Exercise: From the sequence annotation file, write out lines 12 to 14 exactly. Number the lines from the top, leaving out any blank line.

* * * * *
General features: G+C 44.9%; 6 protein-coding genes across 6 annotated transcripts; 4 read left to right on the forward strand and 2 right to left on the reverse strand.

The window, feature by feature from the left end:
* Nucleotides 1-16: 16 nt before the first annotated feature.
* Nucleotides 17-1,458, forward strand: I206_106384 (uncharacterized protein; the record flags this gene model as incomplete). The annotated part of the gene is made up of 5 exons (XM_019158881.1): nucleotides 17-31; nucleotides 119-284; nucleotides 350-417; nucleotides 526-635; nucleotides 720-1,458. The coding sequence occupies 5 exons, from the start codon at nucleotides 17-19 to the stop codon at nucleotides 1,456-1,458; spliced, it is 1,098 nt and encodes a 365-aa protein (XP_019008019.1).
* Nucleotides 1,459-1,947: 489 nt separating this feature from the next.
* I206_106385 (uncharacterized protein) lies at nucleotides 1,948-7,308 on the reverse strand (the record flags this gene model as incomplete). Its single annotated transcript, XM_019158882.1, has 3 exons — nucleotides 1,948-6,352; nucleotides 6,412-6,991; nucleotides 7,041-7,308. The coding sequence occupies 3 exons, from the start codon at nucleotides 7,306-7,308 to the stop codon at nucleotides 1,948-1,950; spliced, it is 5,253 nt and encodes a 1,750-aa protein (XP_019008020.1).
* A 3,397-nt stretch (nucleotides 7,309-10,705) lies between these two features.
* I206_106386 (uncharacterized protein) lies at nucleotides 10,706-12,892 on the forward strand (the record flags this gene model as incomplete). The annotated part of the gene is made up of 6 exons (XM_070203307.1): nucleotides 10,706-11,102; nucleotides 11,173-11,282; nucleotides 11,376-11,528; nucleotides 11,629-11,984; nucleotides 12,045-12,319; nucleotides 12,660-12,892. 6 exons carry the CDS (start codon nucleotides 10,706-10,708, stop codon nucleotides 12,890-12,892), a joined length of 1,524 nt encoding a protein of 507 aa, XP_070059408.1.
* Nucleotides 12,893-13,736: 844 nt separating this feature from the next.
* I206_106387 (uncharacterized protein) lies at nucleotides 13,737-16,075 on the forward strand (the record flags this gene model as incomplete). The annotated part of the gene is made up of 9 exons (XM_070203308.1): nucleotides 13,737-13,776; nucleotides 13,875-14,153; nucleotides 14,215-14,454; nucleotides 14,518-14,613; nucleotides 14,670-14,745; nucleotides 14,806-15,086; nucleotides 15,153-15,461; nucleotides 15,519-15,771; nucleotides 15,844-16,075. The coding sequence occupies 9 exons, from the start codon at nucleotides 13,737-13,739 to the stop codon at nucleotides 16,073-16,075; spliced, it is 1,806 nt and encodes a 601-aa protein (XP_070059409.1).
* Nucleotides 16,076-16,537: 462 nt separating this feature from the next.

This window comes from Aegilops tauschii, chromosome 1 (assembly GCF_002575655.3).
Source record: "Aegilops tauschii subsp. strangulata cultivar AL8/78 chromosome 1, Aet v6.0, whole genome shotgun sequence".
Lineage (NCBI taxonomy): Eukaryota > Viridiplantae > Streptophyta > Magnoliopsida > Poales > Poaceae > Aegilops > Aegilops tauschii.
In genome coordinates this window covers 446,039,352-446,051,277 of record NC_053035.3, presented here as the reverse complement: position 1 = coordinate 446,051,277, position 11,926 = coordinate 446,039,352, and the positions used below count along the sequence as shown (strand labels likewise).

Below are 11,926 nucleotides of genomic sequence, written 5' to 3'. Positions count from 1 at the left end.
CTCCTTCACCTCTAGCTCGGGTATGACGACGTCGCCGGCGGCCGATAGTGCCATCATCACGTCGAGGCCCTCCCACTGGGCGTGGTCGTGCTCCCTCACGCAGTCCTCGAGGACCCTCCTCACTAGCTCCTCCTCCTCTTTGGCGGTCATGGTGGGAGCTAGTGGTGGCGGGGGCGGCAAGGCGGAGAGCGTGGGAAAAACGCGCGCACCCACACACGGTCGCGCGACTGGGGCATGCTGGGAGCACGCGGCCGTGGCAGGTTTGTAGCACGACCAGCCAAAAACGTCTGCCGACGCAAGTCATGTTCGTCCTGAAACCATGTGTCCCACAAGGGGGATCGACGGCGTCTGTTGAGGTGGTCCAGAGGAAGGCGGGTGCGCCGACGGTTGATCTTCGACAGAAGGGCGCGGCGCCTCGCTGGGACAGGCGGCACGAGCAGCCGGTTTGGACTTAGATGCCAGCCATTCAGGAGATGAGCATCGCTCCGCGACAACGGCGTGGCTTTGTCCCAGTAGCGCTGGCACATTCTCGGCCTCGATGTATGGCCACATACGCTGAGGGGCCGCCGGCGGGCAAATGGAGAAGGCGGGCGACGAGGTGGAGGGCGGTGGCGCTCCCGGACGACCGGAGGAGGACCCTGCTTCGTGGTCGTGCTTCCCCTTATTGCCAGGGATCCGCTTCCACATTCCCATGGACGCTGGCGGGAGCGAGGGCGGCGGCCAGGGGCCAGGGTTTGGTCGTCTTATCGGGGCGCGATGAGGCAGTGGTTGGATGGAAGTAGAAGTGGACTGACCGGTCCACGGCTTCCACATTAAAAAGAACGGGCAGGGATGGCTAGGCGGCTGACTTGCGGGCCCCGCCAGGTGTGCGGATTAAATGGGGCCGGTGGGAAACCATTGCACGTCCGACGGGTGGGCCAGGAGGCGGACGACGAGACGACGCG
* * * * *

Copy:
This window comes from Aegilops tauschii, chromosome 1 (assembly GCF_002575655.3).
Source record: "Aegilops tauschii subsp. strangulata cultivar AL8/78 chromosome 1, Aet v6.0, whole genome shotgun sequence".
Lineage (NCBI taxonomy): Eukaryota > Viridiplantae > Streptophyta > Magnoliopsida > Poales > Poaceae > Aegilops > Aegilops tauschii.